Have you ever considered what becomes of old cellphones when their owners decide it’s time for a new device? Many sit in junk drawers across America, when they could be giving back to the environment by using it to make new products or generate energy.
This is why for 5 years now I have been leading the charge in North America to inspire, enlighten and to try to convince others to respect the environment. Chip in a few dollars a month to help support independent cleantech coverage that helps to accelerate the cleantech revolution!
Research shows that 44% of old phones are sitting around unused. They’d be better off being recycled because 100% of the materials in your phone can be recovered. They can be used to make new products – from musical instruments to gold rings or even a park bench.
So, help me by taking the 3 steps below to get over your old cell phone by recycling it and spread the word- show your old cell phone some love by allowing it a new chance at life!
1. We don’t talk anymore – Get over your old phone
If you’re hanging on to your old mobile phone, then you’re not alone. Saying goodbye to your old phone might be hard but it’s worth it. If every mobile phone user recycled just one unused phone, together we would save nearly 240,000 metric tons of raw materials and reduce greenhouse gases to the same effect as taking four million cars off the road.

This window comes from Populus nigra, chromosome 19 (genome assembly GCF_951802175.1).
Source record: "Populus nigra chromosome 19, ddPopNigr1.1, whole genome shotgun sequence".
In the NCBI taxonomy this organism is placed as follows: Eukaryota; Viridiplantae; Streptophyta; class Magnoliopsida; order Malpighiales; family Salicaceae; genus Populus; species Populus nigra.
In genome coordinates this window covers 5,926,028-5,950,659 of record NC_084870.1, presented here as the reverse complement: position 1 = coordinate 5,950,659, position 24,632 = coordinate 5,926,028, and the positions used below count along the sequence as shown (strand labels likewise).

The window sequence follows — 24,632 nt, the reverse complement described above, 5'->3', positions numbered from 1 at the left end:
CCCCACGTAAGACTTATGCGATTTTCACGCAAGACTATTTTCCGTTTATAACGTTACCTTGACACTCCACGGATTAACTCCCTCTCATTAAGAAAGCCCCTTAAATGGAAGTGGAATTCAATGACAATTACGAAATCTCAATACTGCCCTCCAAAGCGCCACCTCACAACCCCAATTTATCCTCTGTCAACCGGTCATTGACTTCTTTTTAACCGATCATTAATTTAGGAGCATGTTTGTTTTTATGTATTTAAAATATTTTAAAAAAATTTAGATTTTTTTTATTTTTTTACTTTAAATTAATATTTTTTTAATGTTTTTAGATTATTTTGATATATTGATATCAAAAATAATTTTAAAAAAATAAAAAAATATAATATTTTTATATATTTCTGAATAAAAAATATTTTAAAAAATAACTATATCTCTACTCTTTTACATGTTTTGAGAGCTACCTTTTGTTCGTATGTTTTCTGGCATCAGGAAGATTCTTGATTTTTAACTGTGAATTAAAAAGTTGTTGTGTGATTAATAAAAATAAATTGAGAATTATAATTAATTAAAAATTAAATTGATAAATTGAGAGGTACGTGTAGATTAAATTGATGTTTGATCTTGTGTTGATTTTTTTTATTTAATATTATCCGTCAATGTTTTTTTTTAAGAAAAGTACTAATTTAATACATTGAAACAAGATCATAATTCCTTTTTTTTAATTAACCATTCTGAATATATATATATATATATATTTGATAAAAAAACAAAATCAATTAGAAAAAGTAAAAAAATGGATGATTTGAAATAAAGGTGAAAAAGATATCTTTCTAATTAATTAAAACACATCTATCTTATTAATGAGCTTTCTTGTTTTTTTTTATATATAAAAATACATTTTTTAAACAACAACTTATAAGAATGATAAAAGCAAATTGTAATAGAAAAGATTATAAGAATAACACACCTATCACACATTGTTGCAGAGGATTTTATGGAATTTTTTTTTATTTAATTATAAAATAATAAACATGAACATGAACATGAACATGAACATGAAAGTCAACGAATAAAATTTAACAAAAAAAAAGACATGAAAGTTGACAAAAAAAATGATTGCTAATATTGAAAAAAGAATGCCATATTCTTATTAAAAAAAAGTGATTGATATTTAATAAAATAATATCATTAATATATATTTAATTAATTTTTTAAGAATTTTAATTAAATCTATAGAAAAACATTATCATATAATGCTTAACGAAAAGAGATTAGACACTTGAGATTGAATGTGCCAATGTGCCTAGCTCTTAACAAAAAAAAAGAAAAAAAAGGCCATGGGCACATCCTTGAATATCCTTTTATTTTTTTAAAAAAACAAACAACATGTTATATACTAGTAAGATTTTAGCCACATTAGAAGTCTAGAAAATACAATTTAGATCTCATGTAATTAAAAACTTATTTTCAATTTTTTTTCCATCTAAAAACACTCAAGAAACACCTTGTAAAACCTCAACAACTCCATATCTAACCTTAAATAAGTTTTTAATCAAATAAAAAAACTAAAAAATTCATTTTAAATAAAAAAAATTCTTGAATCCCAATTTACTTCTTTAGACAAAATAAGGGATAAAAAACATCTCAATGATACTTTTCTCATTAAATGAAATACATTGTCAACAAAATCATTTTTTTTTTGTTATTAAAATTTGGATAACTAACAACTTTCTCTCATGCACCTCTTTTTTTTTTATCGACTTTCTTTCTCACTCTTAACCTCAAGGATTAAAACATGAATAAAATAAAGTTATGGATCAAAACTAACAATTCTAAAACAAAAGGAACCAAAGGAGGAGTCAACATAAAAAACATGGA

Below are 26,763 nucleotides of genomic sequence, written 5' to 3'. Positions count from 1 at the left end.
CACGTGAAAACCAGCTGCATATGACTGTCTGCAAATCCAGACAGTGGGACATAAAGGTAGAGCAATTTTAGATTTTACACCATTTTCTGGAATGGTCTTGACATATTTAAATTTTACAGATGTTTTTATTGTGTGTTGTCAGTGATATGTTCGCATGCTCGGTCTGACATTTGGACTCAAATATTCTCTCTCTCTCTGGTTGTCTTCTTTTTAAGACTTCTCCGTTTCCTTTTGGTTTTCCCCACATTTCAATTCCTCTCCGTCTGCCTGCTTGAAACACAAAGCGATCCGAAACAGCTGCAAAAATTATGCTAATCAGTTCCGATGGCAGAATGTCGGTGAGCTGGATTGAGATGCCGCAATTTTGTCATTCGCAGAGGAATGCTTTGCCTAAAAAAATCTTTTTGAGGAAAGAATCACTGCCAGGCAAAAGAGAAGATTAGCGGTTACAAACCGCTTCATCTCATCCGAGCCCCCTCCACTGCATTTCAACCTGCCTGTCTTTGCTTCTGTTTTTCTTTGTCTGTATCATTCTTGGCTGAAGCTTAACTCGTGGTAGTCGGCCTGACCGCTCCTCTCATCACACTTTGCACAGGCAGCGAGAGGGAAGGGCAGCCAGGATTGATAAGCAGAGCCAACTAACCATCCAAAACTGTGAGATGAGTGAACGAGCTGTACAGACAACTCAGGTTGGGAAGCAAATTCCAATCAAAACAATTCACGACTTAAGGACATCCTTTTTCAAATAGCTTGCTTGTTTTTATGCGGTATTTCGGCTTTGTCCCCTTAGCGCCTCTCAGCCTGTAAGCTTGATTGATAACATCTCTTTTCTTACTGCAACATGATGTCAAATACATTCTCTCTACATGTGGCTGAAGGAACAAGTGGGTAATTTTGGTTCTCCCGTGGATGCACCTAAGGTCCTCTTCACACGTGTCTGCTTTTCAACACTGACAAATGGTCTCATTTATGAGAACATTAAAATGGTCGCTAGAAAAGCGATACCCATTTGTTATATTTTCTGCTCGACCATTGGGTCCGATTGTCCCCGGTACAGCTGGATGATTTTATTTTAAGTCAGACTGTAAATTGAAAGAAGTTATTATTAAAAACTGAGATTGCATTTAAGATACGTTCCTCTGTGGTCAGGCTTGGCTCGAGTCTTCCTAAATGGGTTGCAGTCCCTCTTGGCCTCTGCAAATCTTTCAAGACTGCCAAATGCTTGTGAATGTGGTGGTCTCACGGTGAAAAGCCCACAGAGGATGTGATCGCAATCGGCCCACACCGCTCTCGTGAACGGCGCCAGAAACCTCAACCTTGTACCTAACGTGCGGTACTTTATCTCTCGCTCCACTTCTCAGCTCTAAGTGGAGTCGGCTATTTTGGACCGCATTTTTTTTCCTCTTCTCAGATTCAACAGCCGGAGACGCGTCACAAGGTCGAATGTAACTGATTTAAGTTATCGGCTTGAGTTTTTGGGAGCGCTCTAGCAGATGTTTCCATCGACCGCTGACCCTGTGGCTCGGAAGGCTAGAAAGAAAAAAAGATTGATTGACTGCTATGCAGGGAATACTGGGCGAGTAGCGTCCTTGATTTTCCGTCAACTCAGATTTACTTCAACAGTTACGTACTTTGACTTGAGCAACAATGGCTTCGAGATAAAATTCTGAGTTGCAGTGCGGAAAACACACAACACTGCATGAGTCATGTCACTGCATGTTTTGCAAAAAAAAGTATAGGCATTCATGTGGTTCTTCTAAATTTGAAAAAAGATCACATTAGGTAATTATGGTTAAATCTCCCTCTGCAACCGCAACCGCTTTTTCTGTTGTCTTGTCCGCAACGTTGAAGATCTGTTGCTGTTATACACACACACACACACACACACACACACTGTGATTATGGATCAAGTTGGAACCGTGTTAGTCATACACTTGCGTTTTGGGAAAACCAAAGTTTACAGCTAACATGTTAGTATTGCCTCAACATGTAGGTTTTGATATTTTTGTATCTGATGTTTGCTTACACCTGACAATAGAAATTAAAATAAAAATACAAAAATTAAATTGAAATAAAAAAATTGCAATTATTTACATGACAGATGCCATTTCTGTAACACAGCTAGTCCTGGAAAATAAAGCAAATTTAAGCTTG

2. Spend the night together – backup what needs saving
Spend one last night with your old cellphone and backup any memories before you say goodbye.
3. Set your old phone free – recycle it
Recycling your old mobile phone is easy. If your old phone still works you could give it another life with a friend or family member. No one wants it? Well then just take your phone – along with old chargers, accessories or batteries – to your nearest recycling point. Can’t find one? Nokia makes free, easy, responsible recycling possible at http://www.nokiausa.com/environment just click on Recycle an Old Phone Today- we don’t require postage– or even a Nokia device –you can send us any mobile device to recycle.
If you have any questions give me a shout on twitter at envirodog, thanks!
Image Credit: PhyrePh0X via Flickr under Creative Commons License